With its response to question no. 185 of April 8, 2022, the Revenue Agency provided clarification about demotion and damages for loss of chance, stating that the sums awarded on an equitable basis by the Court, to compensate for the injury to the employee’s professional capacity, are to be considered non-taxable, in that they can be configured as consequential damages and, therefore, are not subject to withholding tax.
Before going into the merits of the Revenue Agency’s ruling, in terms of demotion, we can distinguish:
- the pecuniary damage, deriving from the impoverishment of the professional capacity of the worker or from the failure to acquire greater capacity, with the related loss of chances, that is, of further possibilities of earning,
- non-asset damage, including, inter alia, (i) damage to the worker’s psychological and physical integrity, (ii) existential damage, such as any prejudice that is not merely emotional and inner, but objectively ascertainable, that alters the worker’s habits and relational assets, inducing him/her to make different life choices as regards the expression and realization of his/her personality in the outside world, (iii) damage to the professional image and (iv) damage to the worker’s personal dignity.
The case that involved the tax authority originated from the request of a company that, having already paid to the Revenue Agency the withholding tax – operated on an amount awarded as compensation for damages to an employee – wanted to understand
- whether the interest was intended to make up for the damage suffered and, therefore, was to be considered as having no relevance to income and improperly subjected to withholding tax or, differently, as being intended to make up for the loss of profit, with full relevance to income and, therefore, correctly subjected to withholding tax,
- the procedures for recovering the withholding tax potentially considered to have been paid in error, assuming that this can be done when submitting the supplementary 770/2021 form, relating to the 2020 tax year.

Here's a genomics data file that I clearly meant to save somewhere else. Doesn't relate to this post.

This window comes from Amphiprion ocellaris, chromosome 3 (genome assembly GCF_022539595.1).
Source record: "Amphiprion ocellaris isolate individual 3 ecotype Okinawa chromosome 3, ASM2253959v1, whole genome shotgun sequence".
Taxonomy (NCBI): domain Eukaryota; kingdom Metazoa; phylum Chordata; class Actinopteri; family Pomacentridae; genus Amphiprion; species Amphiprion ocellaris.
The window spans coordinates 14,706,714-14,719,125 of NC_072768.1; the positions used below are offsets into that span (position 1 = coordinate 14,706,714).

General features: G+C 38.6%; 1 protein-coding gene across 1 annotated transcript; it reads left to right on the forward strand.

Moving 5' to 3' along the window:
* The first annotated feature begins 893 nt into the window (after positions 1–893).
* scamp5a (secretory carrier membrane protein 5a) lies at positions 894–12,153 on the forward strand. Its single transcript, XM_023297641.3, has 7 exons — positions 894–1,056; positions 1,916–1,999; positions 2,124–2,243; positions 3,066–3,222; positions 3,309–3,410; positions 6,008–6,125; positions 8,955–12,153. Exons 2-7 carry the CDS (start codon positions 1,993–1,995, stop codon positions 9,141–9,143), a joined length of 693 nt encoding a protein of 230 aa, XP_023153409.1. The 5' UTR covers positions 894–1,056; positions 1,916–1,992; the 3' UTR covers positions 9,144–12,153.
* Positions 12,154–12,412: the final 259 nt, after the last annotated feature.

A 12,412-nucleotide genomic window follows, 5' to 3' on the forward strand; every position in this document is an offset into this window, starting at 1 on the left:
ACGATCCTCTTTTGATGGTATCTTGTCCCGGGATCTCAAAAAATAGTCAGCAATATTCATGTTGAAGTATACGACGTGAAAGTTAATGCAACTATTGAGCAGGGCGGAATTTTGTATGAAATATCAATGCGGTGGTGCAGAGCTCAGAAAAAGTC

In 2020 the petitioner had paid in two tranches to a former employee, the entire sum awarded as compensation for demotion by a sentence of the Court appealed by the same employee.
Specifically, a first instalment as an amount net of withholding tax, then, at the official request of the former employee, who had claimed the non-taxability of the sum in question, a second instalment by paying the difference between what was settled with the judgment and what was received.
In response to the question, the tax authorities point out that, based on Article 6, paragraph 2 TUIR, income earned in lieu of income and indemnities received, including in the form of insurance, as compensation for damages consisting in the loss of income, excluding those dependent on permanent disability or death, constitute income of the same category as that replaced or lost.
In this regard, in practice it has been specified that the indemnities paid by way of compensation must be taxed, provided that they have a replacement or supplementary function for the income of the recipient; in substance, the sums paid in order to replace lost earnings (so-called loss of profit), both present and future, of the person who receives them, are taxable.
On the other hand, the indemnities paid in order to restore the assets of the subject, or in order to compensate the economic loss suffered by the assets (so-called “emerging damage”) do not assume income relevance.
In view of the above, the Agency concludes that the sums settled on an equitable basis by the Court, following the injury to the professional capacity of the worker, are to be considered non-taxable, in that they can be configured as emerging damage and, therefore, aimed at compensating the economic loss suffered by the assets.
Therefore, as the petitioning company has already returned the withholding tax to the former employee, it may recover this amount by submitting the supplementary declaration for Form 770/2021 relating to tax year 2020.
With the response to the rulling , therefore, the Revenue Agency reiterates not only that, in terms of demotion and loss of chance, the sums settled on an equitable basis by the Court, following the impairment of the employee’s professional capacity, are to be considered non-taxable, but also that the chance represents a value that can be independently assessed from an economic point of view, making its loss a current and compensable damage.